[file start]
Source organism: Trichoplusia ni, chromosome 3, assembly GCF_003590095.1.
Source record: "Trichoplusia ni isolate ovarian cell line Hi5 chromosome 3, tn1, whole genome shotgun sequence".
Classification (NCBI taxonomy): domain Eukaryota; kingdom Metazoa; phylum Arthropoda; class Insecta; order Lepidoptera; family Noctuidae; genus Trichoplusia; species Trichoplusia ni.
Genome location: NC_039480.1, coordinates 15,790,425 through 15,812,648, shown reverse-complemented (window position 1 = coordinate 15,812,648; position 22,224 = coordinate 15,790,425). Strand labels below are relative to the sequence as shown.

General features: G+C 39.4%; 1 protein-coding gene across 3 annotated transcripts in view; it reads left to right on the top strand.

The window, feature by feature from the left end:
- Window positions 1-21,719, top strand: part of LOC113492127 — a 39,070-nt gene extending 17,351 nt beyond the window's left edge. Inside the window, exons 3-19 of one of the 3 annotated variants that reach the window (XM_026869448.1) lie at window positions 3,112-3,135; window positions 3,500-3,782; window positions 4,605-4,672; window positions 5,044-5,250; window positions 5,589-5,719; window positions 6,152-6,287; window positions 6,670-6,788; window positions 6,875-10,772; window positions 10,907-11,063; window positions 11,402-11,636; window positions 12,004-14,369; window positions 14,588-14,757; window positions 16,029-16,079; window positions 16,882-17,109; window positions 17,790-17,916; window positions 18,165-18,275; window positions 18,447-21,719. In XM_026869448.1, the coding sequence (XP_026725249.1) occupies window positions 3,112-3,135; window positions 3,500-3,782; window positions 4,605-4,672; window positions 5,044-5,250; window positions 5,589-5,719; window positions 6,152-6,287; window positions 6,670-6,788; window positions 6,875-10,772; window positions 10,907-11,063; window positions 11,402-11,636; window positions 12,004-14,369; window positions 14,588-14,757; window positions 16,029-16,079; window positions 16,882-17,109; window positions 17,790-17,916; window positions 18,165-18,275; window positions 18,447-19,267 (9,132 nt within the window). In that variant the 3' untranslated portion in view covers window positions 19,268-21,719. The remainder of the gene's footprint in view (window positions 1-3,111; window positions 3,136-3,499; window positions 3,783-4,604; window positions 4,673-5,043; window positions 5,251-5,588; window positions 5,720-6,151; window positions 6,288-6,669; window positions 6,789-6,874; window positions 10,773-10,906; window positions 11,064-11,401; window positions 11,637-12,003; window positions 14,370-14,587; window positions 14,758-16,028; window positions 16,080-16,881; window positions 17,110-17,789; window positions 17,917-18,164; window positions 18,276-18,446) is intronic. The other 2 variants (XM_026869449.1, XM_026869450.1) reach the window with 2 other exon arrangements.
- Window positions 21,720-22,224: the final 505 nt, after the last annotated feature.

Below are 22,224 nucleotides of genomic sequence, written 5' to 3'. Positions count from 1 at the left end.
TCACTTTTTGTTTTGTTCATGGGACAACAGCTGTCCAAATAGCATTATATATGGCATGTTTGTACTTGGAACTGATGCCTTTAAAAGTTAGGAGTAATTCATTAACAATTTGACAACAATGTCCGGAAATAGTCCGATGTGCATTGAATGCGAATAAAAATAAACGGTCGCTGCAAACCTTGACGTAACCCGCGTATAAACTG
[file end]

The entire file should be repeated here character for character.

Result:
Source organism: Trichoplusia ni, chromosome 3, assembly GCF_003590095.1.
Source record: "Trichoplusia ni isolate ovarian cell line Hi5 chromosome 3, tn1, whole genome shotgun sequence".
Classification (NCBI taxonomy): domain Eukaryota; kingdom Metazoa; phylum Arthropoda; class Insecta; order Lepidoptera; family Noctuidae; genus Trichoplusia; species Trichoplusia ni.
Genome location: NC_039480.1, coordinates 15,790,425 through 15,812,648, shown reverse-complemented (window position 1 = coordinate 15,812,648; position 22,224 = coordinate 15,790,425). Strand labels below are relative to the sequence as shown.

General features: G+C 39.4%; 1 protein-coding gene across 3 annotated transcripts in view; it reads left to right on the top strand.

The window, feature by feature from the left end:
- Window positions 1-21,719, top strand: part of LOC113492127 — a 39,070-nt gene extending 17,351 nt beyond the window's left edge. Inside the window, exons 3-19 of one of the 3 annotated variants that reach the window (XM_026869448.1) lie at window positions 3,112-3,135; window positions 3,500-3,782; window positions 4,605-4,672; window positions 5,044-5,250; window positions 5,589-5,719; window positions 6,152-6,287; window positions 6,670-6,788; window positions 6,875-10,772; window positions 10,907-11,063; window positions 11,402-11,636; window positions 12,004-14,369; window positions 14,588-14,757; window positions 16,029-16,079; window positions 16,882-17,109; window positions 17,790-17,916; window positions 18,165-18,275; window positions 18,447-21,719. In XM_026869448.1, the coding sequence (XP_026725249.1) occupies window positions 3,112-3,135; window positions 3,500-3,782; window positions 4,605-4,672; window positions 5,044-5,250; window positions 5,589-5,719; window positions 6,152-6,287; window positions 6,670-6,788; window positions 6,875-10,772; window positions 10,907-11,063; window positions 11,402-11,636; window positions 12,004-14,369; window positions 14,588-14,757; window positions 16,029-16,079; window positions 16,882-17,109; window positions 17,790-17,916; window positions 18,165-18,275; window positions 18,447-19,267 (9,132 nt within the window). In that variant the 3' untranslated portion in view covers window positions 19,268-21,719. The remainder of the gene's footprint in view (window positions 1-3,111; window positions 3,136-3,499; window positions 3,783-4,604; window positions 4,673-5,043; window positions 5,251-5,588; window positions 5,720-6,151; window positions 6,288-6,669; window positions 6,789-6,874; window positions 10,773-10,906; window positions 11,064-11,401; window positions 11,637-12,003; window positions 14,370-14,587; window positions 14,758-16,028; window positions 16,080-16,881; window positions 17,110-17,789; window positions 17,917-18,164; window positions 18,276-18,446) is intronic. The other 2 variants (XM_026869449.1, XM_026869450.1) reach the window with 2 other exon arrangements.
- Window positions 21,720-22,224: the final 505 nt, after the last annotated feature.

Below are 22,224 nucleotides of genomic sequence, written 5' to 3'. Positions count from 1 at the left end.
TCACTTTTTGTTTTGTTCATGGGACAACAGCTGTCCAAATAGCATTATATATGGCATGTTTGTACTTGGAACTGATGCCTTTAAAAGTTAGGAGTAATTCATTAACAATTTGACAACAATGTCCGGAAATAGTCCGATGTGCATTGAATGCGAATAAAAATAAACGGTCGCTGCAAACCTTGACGTAACCCGCGTATAAACTG